Rise of the Restaurant (BLOG)

Thermopolium in Pompeii (Flickr CC via @DivesGallaecia)
Thermopolium in Pompeii (Flickr CC via @DivesGallaecia)

Living in a major city and loving most foods, the only difficulty I face to eat out is choosing the restaurant.  But before the age of farm-to-table dining, McDonald’s on the go, and everything in between – when did people skip past the kitchen and head out for dinner?

Travelers’ Table: Restaurants by the most basic definition, a place to sell some food, go back as long as people traveled. Farmers would often travel for days if they wanted to sell livestock in urban markets, so the roadside inn became the earliest form of a restaurant.  Usually located in the middle of the countryside, weary travelers refueled on the dish du jour, without menus or choice, seated at a common table.

Ancient Rome Got Rowdy: Ancient Romans stopped by the local thermopolium when they didn’t feel like cooking.  The ruins of Pompeii contain many thermopolia with stone bowls nestled into counters, probably to hold cheese baked with honey and herbs, savory lentil dishes and mulled wine. The majority of homes lacked cooking facilities so many locals frequented thermopolia for convenience, but they gained a reputation for breeding rough crowds and crime scenes.

Marco Polo Loved Chinese Food:  When Marco Polo reached a city in eastern China, Hangzhou, in the late 13th century he marveled at the sheer variety of food. Hangzhou was the seat of the Southern Song Dynasty starting in 1132, and the population boomed to over a million people. Some historians say it was the largest city in the world at that time, when London or Paris had only tens of thousands of people.  Along the main drag of Hangzhou’s wide Imperial Way, the masses ordered from menus in tents, cafes and tea houses.  Shops specialized in roast pork or noodles, while rice wine vendors and street performers circulated.  Marco reported back about delicacies like silkworm pie, bean curd soup and pork-stuffed dumplings.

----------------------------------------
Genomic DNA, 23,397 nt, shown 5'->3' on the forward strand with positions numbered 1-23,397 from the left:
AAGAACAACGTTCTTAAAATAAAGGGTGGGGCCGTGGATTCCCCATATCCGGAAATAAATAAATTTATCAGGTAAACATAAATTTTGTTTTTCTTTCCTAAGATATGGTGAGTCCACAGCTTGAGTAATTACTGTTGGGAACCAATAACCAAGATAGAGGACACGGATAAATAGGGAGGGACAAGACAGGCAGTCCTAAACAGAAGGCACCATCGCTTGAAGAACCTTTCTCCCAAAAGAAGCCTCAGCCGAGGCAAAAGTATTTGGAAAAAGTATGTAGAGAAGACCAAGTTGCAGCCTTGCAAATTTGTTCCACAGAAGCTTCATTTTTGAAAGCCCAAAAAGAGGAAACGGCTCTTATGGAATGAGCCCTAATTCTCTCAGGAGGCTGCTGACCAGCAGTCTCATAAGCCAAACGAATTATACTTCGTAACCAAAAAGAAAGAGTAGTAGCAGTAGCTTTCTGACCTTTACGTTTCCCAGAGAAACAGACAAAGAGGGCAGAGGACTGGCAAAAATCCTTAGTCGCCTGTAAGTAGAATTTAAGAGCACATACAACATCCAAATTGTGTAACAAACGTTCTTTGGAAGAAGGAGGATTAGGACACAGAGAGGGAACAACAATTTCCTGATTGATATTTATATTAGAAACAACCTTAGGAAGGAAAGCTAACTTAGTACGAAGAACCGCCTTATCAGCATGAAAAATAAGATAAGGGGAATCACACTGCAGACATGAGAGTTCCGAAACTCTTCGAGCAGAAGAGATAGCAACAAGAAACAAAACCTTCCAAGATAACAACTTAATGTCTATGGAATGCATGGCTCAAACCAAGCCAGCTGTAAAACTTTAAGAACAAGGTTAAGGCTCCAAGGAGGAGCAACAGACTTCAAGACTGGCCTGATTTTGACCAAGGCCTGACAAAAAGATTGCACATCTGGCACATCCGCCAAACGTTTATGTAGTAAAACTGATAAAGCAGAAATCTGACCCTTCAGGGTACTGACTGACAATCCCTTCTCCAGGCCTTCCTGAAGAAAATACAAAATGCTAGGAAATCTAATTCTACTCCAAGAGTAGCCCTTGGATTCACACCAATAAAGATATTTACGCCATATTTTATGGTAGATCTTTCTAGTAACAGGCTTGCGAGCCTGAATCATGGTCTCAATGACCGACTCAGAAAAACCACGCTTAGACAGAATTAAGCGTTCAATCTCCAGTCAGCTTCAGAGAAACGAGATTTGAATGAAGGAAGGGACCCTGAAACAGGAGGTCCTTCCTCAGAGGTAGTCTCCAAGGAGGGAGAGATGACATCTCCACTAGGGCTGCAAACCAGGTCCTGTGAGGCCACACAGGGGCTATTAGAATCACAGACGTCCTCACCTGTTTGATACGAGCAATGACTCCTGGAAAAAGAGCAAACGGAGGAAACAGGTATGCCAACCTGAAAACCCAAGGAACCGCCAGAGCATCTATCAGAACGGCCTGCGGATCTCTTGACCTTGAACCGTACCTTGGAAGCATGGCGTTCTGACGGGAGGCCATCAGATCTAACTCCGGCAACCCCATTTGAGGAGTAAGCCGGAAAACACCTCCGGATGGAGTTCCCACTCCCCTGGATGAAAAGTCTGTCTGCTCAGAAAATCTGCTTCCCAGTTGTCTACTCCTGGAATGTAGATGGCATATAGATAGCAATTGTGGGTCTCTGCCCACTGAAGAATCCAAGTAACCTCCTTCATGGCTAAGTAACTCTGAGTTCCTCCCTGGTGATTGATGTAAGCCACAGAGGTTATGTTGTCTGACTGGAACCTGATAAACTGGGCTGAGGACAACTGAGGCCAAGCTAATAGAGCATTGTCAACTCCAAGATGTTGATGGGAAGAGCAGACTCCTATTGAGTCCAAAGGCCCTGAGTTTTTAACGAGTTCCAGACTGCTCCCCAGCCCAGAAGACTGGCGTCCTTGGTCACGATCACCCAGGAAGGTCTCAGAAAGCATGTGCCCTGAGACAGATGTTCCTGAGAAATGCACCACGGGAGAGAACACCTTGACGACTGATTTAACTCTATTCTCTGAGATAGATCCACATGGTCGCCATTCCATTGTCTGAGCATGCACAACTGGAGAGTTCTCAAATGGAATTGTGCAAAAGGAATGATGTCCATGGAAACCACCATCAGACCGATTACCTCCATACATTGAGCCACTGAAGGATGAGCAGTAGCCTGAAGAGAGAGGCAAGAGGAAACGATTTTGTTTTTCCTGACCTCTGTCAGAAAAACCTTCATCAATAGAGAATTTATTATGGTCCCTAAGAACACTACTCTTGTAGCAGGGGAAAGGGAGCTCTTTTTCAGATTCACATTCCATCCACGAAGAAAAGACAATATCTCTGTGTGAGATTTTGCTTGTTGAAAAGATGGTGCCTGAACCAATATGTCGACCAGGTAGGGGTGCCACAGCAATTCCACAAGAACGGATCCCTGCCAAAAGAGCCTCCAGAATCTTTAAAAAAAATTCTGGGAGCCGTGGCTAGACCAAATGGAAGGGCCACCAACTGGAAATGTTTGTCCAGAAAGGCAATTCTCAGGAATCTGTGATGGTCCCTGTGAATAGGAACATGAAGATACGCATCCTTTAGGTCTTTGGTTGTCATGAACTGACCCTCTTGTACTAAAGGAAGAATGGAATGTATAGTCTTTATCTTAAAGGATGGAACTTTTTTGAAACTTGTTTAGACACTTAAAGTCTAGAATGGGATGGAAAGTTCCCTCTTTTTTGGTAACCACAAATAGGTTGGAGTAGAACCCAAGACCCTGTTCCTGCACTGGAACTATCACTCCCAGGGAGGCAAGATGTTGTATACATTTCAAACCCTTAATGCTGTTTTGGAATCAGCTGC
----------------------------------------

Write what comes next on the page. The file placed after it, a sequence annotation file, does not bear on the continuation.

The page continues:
Renaissance Scenesters:  Even though most people still ate at home, taverns were typical in Europe by the late 17th century, offering common fare like stews or shepherds pie in England,  or delicatessen, sauerkraut, and cheese in Germany, Austria, and Alsace. Spanish bodegas made tapas. Coffee, tea and chocolate were found in public houses alongside the alcohol thanks to Christopher Columbus and other explorers. Cafes did not offer food but became popular for sipping and chatting with newspapers and chessboards, as restaurants provided a new space to socialize.

French Foodie Revolution:  The guild system strictly regulated food sales throughout the Middle Ages – charcutiers, for example, prepared cooked meats. If you didn’t belong to that particular guild it was illegal to sell cooked meat in any form. In 1765, a man by the name of Boulanger added cooked lamb to restorative soup he sold in his shop and the caterer’s guild subsequently sued. Boulanger won the case on a technicality, and more shops like Boulanger’s began opening up all over Paris in the next 20 years.  When Marie Antoinette and Louis XVI were sent to the guillotine during the French Revolution, the old ways including the guild system went with them.  Many private chefs to former aristocracy were left unemployed and opened their own restaurants in Paris.  Suddenly accessible to many French citizens for the first time, restaurants served diverse menus on delicate china and linen tablecloths.  This revolutionary fine dining in France would soon influence Europe and the New World.

American Takeaway:  French restaurants set the style in 18th century America, until the Prohibition Era caused many shutdowns.  As a result, more cafeterias, luncheonettes and teahouses encouraged new crowds, like females. Fast food rose in the following decades, probably a far cry from what Boulanger had in mind.

Fact Bites:

  • Leaving gratuity for service originated from the 17th century English taverns, where jars labeled “T.I.P.: To Insure Promptness” sat on the bar. After Europeans brought the custom to the United States in the late 1800s, rich Americans liked the idea to flaunt their wealth.
  • Before the French Revolution, there were less than 50 restaurants in Paris. By 1814 3,000 restaurants were listed in the Almanach des Gourmands– a popular travel guide. Today Paris boasts over 40,000 restaurants.

Sources: Oxford Companion to FoodHistory Channel, Food Timeline

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